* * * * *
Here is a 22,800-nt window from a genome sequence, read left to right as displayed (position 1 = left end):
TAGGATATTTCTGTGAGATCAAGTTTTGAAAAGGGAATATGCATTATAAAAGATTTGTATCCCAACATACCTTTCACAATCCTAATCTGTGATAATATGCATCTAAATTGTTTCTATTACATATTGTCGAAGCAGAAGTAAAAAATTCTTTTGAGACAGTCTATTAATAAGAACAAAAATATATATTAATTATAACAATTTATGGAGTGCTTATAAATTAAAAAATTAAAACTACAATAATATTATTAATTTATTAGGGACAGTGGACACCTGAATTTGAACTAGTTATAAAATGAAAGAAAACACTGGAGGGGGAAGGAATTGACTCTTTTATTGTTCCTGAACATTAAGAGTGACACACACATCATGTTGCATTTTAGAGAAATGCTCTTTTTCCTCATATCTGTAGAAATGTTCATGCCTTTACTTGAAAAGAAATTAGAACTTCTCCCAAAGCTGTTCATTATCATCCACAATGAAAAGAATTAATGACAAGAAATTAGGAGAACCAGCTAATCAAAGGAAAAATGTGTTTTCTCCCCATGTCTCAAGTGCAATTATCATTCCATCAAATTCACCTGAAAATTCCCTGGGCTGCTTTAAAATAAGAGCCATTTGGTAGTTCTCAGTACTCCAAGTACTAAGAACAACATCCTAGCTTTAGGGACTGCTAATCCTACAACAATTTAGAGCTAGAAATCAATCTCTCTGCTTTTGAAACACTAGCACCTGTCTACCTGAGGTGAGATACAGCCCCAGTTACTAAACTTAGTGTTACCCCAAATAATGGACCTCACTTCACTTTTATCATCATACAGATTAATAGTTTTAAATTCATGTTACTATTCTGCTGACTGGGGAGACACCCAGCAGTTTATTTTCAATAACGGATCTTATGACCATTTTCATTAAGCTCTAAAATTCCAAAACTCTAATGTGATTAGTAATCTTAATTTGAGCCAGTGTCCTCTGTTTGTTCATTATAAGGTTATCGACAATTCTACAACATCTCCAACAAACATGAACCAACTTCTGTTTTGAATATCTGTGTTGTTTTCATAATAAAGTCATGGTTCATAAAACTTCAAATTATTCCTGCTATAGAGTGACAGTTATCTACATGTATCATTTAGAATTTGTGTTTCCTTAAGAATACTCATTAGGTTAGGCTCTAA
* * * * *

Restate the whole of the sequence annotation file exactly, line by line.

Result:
Here is a 22,800-nt window from a genome sequence, read left to right as displayed (position 1 = left end):
TAGGATATTTCTGTGAGATCAAGTTTTGAAAAGGGAATATGCATTATAAAAGATTTGTATCCCAACATACCTTTCACAATCCTAATCTGTGATAATATGCATCTAAATTGTTTCTATTACATATTGTCGAAGCAGAAGTAAAAAATTCTTTTGAGACAGTCTATTAATAAGAACAAAAATATATATTAATTATAACAATTTATGGAGTGCTTATAAATTAAAAAATTAAAACTACAATAATATTATTAATTTATTAGGGACAGTGGACACCTGAATTTGAACTAGTTATAAAATGAAAGAAAACACTGGAGGGGGAAGGAATTGACTCTTTTATTGTTCCTGAACATTAAGAGTGACACACACATCATGTTGCATTTTAGAGAAATGCTCTTTTTCCTCATATCTGTAGAAATGTTCATGCCTTTACTTGAAAAGAAATTAGAACTTCTCCCAAAGCTGTTCATTATCATCCACAATGAAAAGAATTAATGACAAGAAATTAGGAGAACCAGCTAATCAAAGGAAAAATGTGTTTTCTCCCCATGTCTCAAGTGCAATTATCATTCCATCAAATTCACCTGAAAATTCCCTGGGCTGCTTTAAAATAAGAGCCATTTGGTAGTTCTCAGTACTCCAAGTACTAAGAACAACATCCTAGCTTTAGGGACTGCTAATCCTACAACAATTTAGAGCTAGAAATCAATCTCTCTGCTTTTGAAACACTAGCACCTGTCTACCTGAGGTGAGATACAGCCCCAGTTACTAAACTTAGTGTTACCCCAAATAATGGACCTCACTTCACTTTTATCATCATACAGATTAATAGTTTTAAATTCATGTTACTATTCTGCTGACTGGGGAGACACCCAGCAGTTTATTTTCAATAACGGATCTTATGACCATTTTCATTAAGCTCTAAAATTCCAAAACTCTAATGTGATTAGTAATCTTAATTTGAGCCAGTGTCCTCTGTTTGTTCATTATAAGGTTATCGACAATTCTACAACATCTCCAACAAACATGAACCAACTTCTGTTTTGAATATCTGTGTTGTTTTCATAATAAAGTCATGGTTCATAAAACTTCAAATTATTCCTGCTATAGAGTGACAGTTATCTACATGTATCATTTAGAATTTGTGTTTCCTTAAGAATACTCATTAGGTTAGGCTCTAA